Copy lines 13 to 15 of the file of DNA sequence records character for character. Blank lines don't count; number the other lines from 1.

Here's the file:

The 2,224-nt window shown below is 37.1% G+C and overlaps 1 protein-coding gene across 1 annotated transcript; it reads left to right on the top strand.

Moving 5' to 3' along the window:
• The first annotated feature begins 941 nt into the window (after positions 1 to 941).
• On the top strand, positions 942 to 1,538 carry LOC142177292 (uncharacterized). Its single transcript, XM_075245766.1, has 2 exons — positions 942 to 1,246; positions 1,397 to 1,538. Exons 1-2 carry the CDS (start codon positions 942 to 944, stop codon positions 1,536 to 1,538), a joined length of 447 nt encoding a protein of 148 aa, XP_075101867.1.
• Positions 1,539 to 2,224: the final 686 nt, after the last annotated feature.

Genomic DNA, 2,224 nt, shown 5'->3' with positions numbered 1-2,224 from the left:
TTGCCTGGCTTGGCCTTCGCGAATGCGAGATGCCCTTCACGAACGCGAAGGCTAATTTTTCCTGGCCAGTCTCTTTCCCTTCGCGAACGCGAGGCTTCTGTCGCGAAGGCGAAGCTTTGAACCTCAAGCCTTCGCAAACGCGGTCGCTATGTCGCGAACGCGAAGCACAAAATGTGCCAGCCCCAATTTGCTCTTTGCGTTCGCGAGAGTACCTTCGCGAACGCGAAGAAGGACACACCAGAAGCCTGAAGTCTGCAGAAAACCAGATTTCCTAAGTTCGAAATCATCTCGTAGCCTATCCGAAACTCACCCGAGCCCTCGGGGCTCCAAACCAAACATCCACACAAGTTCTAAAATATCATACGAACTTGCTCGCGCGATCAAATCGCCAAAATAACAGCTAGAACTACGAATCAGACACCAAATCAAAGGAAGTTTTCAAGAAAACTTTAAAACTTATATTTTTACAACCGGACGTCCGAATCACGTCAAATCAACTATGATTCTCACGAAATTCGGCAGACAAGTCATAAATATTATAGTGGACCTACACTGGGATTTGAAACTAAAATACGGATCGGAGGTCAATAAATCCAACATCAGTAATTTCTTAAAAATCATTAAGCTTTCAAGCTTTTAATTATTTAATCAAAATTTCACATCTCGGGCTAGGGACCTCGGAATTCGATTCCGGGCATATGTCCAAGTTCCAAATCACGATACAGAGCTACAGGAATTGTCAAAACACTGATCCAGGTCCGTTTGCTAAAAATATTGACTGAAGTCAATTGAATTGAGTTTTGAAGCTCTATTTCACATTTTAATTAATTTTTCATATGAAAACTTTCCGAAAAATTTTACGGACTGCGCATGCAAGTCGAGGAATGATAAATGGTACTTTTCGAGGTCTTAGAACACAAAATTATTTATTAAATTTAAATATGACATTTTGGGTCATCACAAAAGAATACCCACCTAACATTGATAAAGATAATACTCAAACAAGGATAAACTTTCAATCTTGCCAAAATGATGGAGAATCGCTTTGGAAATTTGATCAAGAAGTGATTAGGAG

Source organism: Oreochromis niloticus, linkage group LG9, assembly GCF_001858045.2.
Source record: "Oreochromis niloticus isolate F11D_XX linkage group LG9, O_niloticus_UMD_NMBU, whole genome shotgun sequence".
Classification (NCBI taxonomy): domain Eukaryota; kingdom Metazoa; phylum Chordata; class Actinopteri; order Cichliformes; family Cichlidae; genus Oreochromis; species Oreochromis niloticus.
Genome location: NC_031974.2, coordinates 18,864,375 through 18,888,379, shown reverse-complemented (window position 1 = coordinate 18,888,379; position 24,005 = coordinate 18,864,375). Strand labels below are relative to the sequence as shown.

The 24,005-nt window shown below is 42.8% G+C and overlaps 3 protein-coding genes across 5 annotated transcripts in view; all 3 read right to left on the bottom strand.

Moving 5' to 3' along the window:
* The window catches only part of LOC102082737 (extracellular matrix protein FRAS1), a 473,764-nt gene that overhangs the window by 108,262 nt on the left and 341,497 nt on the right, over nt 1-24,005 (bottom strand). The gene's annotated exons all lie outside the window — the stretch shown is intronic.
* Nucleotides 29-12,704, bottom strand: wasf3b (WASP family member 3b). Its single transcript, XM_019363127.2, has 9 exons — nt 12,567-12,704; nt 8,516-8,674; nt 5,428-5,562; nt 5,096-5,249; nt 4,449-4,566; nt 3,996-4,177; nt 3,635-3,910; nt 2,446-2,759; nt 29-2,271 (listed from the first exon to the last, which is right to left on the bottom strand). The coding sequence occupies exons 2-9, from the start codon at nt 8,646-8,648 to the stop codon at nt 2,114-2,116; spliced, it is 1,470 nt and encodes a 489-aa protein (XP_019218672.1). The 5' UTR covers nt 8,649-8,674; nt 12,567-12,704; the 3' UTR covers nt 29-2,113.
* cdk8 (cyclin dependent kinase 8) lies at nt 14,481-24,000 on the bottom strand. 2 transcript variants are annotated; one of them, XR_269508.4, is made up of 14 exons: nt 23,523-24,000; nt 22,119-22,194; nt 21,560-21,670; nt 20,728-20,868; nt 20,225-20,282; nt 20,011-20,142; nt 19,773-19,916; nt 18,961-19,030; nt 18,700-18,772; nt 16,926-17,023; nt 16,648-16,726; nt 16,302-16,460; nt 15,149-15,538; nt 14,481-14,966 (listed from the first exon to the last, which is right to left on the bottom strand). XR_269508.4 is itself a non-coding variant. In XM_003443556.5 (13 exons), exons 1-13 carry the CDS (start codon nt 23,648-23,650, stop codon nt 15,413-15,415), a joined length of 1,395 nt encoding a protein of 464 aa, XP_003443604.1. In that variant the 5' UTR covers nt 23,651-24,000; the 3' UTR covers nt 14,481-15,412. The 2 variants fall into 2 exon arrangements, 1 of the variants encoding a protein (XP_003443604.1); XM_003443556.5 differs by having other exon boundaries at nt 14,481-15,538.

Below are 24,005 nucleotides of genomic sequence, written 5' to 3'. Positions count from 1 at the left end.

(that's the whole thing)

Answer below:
Moving 5' to 3' along the window:
* The window catches only part of LOC102082737 (extracellular matrix protein FRAS1), a 473,764-nt gene that overhangs the window by 108,262 nt on the left and 341,497 nt on the right, over nt 1-24,005 (bottom strand). The gene's annotated exons all lie outside the window — the stretch shown is intronic.
* Nucleotides 29-12,704, bottom strand: wasf3b (WASP family member 3b). Its single transcript, XM_019363127.2, has 9 exons — nt 12,567-12,704; nt 8,516-8,674; nt 5,428-5,562; nt 5,096-5,249; nt 4,449-4,566; nt 3,996-4,177; nt 3,635-3,910; nt 2,446-2,759; nt 29-2,271 (listed from the first exon to the last, which is right to left on the bottom strand). The coding sequence occupies exons 2-9, from the start codon at nt 8,646-8,648 to the stop codon at nt 2,114-2,116; spliced, it is 1,470 nt and encodes a 489-aa protein (XP_019218672.1). The 5' UTR covers nt 8,649-8,674; nt 12,567-12,704; the 3' UTR covers nt 29-2,113.